Increasing population, agricultural development (including shifts to more water-intensive crops), and climate variability are placing increasingly larger demands on available groundwater resources in the Pajaro Valley, one of the most productive agricultural regions in the world. This study provided a refined conceptual model, geohydrologic framework, and integrated hydrologic model of the Pajaro Valley. The goal of this study was to produce a model capable of being accurate at scales relevant to water management decisions that are being considered in the revision and updates to the Basin Management Plan (BMP). The Pajaro Valley Hydrologic Model (PVHM) was designed to reproduce the most important natural and human components of the hydrologic system and related climatic factors, permitting an accurate assessment of groundwater conditions and processes that can inform the new BMP and help to improve planning for long-term sustainability of water resources. Model development included a revision of the conceptual model of the flow system, reevaluation of the previous model transformed into MODFLOW, implementation of the new geohydrologic model and conceptual model, and calibration of the transient hydrologic model. The conceptual model identified inflows and outflows that include the movement and use of water from natural and human components. The groundwater flow system is characterized as a layered geologic sedimentary system through which downward flow is driven by the combined effects of the application of irrigation water at the land surface and the pumping of groundwater from deeper in the system. Overall, groundwater meets most of the agricultural demand in the initial part of the growing season, augmented by precipitation during wet winter and spring seasons. In addition, the amount of groundwater used for irrigation varies from year to year in response to climate variation and can increase dramatically in dry years. Data on agricultural pumpage is a major component of simulated outflow that was previously unavailable; therefore, a coupled farm-process model was used to estimate historical pumpage for Pajaro Valley by subregion (water-balance subregions) as well as the delivery of surface water to and from the Harkins Slough Aquifer-Storage-and-Recovery System (HS-ASR) and related Coastal Distribution System (CDS) since 2002. The new, integrated hydrologic model includes new water-balance subregions; delineation of natural, municipal, and agricultural land use; streamflow networks; regions of tile drains; and, the groundwater flow system. The redefinition of the geohydrologic framework and incorporation into the simulation revealed the importance of the confining units at the base of the alluvial deposits and between the upper and lower Aromas Sand for regional groundwater flow. The PVHM model, using MODFLOW with the Farm Process (MF-FMP2), is capable of being accurate at seasonal to interannual time frames and subregional to valley-wide spatial scales for the assessment of the groundwater hydrologic budget for water years 1964-2009, as well as potential assessment of the BMP components and sustainability analysis of conjunctive use. The model provides a good representation of the regional flow system and the use and movement of water throughout the valley. Simulated changes in storage over time show that, prior to the 1984-92 dry period, significant withdrawals from storage occurred only during drought years. Since about 1993, growers in the Pajaro Valley have shifted to more water intensive crops, such as strawberries, bushberries, and vegetable row crops, as well as making additional rotational plantings, which have increased demand on limited groundwater resources. Simulated groundwater flow indicates that vertical hydraulic gradients between horizontal layers fluctuate and even reverse in several parts of the basin as recharge and pumpage rates change seasonally and annually. The majority of recharge predominantly enters the Alluvial aquifer system, and along with pumpage and the largest fractions of storage depletion, occurs in the inland regions. Coastal inflow as seawater intrusion replaces much of the potential storage depletion in the coastal regions. The simulated long-term imbalance between inflows and outflows indicates overdraft of the groundwater basin averaging about 12,950 acre-feet per year (acre-ft/yr) over the 46-year period of water years (1964-2009). Annual overdraft varies considerably from year to year, depending on land use, pumpage, and climate conditions. Climatically driven factors can affect inflows, outflows, and water use by as much as a factor of two between wet and dry years. Coastal inflows and outflows vary by year and by aquifer; the net coastal inflow, or seawater intrusion, ranges from about 1,000 to more than 6,000 acre-ft/yr. Maps of simulated and measured water-level elevations indicate regions with water levels below sea level in the alluvium and Aromas layers. Ongoing expansion of local hydrologic monitoring networks indicates the importance of these networks to the understanding of changes in groundwater flow, streamflow, and streamflow infiltration. In particular, the monitoring of streamflow, groundwater pumpage, and groundwater levels throughout the valley not only indicates the state of the resources, but also provides valuable information for model calibration and for model-based evaluation of management actions. The HS-ASR was simulated for the years 2002-09, and replaced about about 1,290 acre-ft of coastal pumpage. This was combined with the simulation of additional 6,200 acre-ft of deliveries from supplemental wells, recycled water, and city connection deliveries through the CDS that also supplanted some coastal pumpage. Total simulated deliveries were 7,350 acre-ft of the 7,500 acre-ft of reported deliveries for the period 2002-09. The completed CDS should be capable of delivering about 8.8 million cubic meters (7,150 acre-ft) of water per year to coastal farms within the Pajaro Valley, if all the local supply components were fully available for this purpose. This would represent about 15 percent of the 48,300 acre-ft (59.6 million cubic meters) average agricultural pumpage for the period 2005 to 2009. Combined with the potential capture and reuse of some of the return flows and tile-drain flows, this could represent an almost 70 percent reduction of average overdraft for the entire valley and a large part of the coastal pumpage that induces seawater intrusion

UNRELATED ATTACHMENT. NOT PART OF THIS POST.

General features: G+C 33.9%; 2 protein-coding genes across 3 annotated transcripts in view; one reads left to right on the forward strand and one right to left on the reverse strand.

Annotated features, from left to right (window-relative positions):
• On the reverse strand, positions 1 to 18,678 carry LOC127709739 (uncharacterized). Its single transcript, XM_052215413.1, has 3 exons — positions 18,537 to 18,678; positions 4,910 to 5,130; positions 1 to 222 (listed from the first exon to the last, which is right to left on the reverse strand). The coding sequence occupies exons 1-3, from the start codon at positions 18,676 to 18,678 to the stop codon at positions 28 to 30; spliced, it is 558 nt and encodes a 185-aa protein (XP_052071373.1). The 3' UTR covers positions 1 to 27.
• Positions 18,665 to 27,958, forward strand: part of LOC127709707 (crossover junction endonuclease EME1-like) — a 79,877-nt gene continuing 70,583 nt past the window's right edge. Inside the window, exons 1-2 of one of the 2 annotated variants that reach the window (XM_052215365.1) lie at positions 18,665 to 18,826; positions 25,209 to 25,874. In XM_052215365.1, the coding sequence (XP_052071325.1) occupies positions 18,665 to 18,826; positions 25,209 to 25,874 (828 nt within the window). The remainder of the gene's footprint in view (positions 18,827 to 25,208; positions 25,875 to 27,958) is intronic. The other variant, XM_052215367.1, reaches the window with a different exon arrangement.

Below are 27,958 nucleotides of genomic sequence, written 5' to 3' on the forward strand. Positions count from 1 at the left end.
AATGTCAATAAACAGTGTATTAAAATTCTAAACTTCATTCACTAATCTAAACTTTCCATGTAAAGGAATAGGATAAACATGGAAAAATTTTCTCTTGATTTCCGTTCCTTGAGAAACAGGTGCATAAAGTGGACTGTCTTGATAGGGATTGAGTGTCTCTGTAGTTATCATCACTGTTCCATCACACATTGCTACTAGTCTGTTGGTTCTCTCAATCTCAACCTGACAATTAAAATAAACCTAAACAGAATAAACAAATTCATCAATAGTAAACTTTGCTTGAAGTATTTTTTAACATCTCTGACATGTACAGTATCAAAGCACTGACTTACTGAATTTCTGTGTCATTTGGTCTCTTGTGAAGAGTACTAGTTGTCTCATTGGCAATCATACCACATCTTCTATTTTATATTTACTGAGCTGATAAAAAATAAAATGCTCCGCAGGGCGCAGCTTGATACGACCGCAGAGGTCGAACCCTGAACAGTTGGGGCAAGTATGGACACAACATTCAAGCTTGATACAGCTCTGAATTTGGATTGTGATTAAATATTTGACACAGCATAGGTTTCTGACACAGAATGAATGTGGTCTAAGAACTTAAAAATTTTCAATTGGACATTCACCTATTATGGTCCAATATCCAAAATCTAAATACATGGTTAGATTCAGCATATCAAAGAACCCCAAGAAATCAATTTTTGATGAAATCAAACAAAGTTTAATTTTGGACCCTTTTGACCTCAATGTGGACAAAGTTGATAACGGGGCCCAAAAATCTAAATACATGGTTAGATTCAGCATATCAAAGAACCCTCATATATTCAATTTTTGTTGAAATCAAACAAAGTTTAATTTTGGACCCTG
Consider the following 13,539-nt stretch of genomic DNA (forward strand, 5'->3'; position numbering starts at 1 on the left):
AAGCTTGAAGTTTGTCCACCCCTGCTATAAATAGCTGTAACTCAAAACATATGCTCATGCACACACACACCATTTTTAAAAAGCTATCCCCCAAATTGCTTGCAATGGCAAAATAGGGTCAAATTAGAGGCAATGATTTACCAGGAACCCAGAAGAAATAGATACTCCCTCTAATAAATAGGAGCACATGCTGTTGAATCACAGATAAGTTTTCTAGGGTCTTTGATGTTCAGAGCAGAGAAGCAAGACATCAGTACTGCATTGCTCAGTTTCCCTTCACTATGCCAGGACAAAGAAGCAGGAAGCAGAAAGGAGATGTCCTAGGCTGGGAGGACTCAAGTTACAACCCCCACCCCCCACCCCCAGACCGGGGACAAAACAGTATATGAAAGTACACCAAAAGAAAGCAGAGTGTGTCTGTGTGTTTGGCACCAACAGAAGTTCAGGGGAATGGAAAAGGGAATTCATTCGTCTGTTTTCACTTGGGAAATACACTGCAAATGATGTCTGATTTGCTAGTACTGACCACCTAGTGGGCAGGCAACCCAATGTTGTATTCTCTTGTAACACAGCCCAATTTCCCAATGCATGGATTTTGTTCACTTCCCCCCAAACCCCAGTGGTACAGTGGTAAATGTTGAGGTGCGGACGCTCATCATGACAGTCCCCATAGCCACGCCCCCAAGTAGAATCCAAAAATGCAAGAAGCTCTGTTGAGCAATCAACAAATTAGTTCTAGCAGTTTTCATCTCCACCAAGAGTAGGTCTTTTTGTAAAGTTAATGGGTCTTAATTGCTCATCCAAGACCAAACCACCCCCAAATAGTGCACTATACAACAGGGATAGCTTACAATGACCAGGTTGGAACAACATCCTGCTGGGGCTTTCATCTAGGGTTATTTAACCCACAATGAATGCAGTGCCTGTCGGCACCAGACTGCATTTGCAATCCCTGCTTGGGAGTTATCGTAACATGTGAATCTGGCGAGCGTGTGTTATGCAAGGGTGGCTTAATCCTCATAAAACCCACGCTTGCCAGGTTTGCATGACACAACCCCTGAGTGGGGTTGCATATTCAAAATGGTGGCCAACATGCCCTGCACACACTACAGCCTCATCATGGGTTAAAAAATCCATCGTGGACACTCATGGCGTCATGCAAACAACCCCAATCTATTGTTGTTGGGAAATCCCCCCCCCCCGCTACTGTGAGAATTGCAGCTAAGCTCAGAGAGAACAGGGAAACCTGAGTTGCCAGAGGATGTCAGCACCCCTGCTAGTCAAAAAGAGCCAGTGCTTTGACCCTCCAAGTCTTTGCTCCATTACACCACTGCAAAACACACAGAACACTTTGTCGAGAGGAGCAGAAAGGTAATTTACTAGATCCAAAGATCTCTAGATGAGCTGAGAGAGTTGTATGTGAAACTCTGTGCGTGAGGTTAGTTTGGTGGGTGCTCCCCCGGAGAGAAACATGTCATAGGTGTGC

moreShow More Titles
fewerShow Fewer Titles
Audience Level
0
Audience Level
1
  Kids General Special  
Audience level: 0.50 (from 0.43 for Constructi ... to 0.67 for User guide ...)

Alternative Names
Hanson, Randall T.

Languages
English (36)